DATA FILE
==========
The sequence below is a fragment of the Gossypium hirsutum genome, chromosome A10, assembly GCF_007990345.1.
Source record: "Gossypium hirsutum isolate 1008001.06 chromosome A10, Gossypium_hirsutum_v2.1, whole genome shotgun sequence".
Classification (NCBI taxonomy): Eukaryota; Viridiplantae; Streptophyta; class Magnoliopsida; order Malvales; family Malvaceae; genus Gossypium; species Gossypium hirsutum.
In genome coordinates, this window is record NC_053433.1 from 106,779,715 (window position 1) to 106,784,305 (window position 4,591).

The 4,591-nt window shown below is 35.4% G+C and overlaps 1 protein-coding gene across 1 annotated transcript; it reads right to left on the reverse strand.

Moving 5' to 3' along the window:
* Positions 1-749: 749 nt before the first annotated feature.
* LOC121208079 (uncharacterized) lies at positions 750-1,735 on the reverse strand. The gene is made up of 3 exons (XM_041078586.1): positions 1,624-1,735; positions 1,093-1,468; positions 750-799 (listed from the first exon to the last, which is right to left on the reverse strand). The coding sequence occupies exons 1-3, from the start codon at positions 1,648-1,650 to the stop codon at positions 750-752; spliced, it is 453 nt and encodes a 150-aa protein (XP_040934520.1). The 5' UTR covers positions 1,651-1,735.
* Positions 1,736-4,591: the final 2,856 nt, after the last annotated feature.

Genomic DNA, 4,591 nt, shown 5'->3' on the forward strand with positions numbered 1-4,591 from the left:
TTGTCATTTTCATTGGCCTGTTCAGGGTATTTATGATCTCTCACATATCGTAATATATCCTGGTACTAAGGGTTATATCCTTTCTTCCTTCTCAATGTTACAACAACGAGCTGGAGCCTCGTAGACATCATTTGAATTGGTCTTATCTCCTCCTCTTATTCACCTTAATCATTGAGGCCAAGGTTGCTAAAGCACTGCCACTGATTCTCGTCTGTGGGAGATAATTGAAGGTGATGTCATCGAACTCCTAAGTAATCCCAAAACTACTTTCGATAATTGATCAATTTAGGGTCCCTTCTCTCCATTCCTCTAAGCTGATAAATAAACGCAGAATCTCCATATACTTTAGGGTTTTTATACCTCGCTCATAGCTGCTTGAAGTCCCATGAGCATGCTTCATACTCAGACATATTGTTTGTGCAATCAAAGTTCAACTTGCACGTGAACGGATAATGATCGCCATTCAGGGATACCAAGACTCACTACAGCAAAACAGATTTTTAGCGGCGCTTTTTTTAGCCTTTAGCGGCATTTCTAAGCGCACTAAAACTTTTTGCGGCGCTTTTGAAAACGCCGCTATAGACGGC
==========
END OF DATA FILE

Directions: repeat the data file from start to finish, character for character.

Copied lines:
The sequence below is a fragment of the Gossypium hirsutum genome, chromosome A10, assembly GCF_007990345.1.
Source record: "Gossypium hirsutum isolate 1008001.06 chromosome A10, Gossypium_hirsutum_v2.1, whole genome shotgun sequence".
Classification (NCBI taxonomy): Eukaryota; Viridiplantae; Streptophyta; class Magnoliopsida; order Malvales; family Malvaceae; genus Gossypium; species Gossypium hirsutum.
In genome coordinates, this window is record NC_053433.1 from 106,779,715 (window position 1) to 106,784,305 (window position 4,591).

The 4,591-nt window shown below is 35.4% G+C and overlaps 1 protein-coding gene across 1 annotated transcript; it reads right to left on the reverse strand.

Moving 5' to 3' along the window:
* Positions 1-749: 749 nt before the first annotated feature.
* LOC121208079 (uncharacterized) lies at positions 750-1,735 on the reverse strand. The gene is made up of 3 exons (XM_041078586.1): positions 1,624-1,735; positions 1,093-1,468; positions 750-799 (listed from the first exon to the last, which is right to left on the reverse strand). The coding sequence occupies exons 1-3, from the start codon at positions 1,648-1,650 to the stop codon at positions 750-752; spliced, it is 453 nt and encodes a 150-aa protein (XP_040934520.1). The 5' UTR covers positions 1,651-1,735.
* Positions 1,736-4,591: the final 2,856 nt, after the last annotated feature.

Genomic DNA, 4,591 nt, shown 5'->3' on the forward strand with positions numbered 1-4,591 from the left:
TTGTCATTTTCATTGGCCTGTTCAGGGTATTTATGATCTCTCACATATCGTAATATATCCTGGTACTAAGGGTTATATCCTTTCTTCCTTCTCAATGTTACAACAACGAGCTGGAGCCTCGTAGACATCATTTGAATTGGTCTTATCTCCTCCTCTTATTCACCTTAATCATTGAGGCCAAGGTTGCTAAAGCACTGCCACTGATTCTCGTCTGTGGGAGATAATTGAAGGTGATGTCATCGAACTCCTAAGTAATCCCAAAACTACTTTCGATAATTGATCAATTTAGGGTCCCTTCTCTCCATTCCTCTAAGCTGATAAATAAACGCAGAATCTCCATATACTTTAGGGTTTTTATACCTCGCTCATAGCTGCTTGAAGTCCCATGAGCATGCTTCATACTCAGACATATTGTTTGTGCAATCAAAGTTCAACTTGCACGTGAACGGATAATGATCGCCATTCAGGGATACCAAGACTCACTACAGCAAAACAGATTTTTAGCGGCGCTTTTTTTAGCCTTTAGCGGCATTTCTAAGCGCACTAAAACTTTTTGCGGCGCTTTTGAAAACGCCGCTATAGACGGC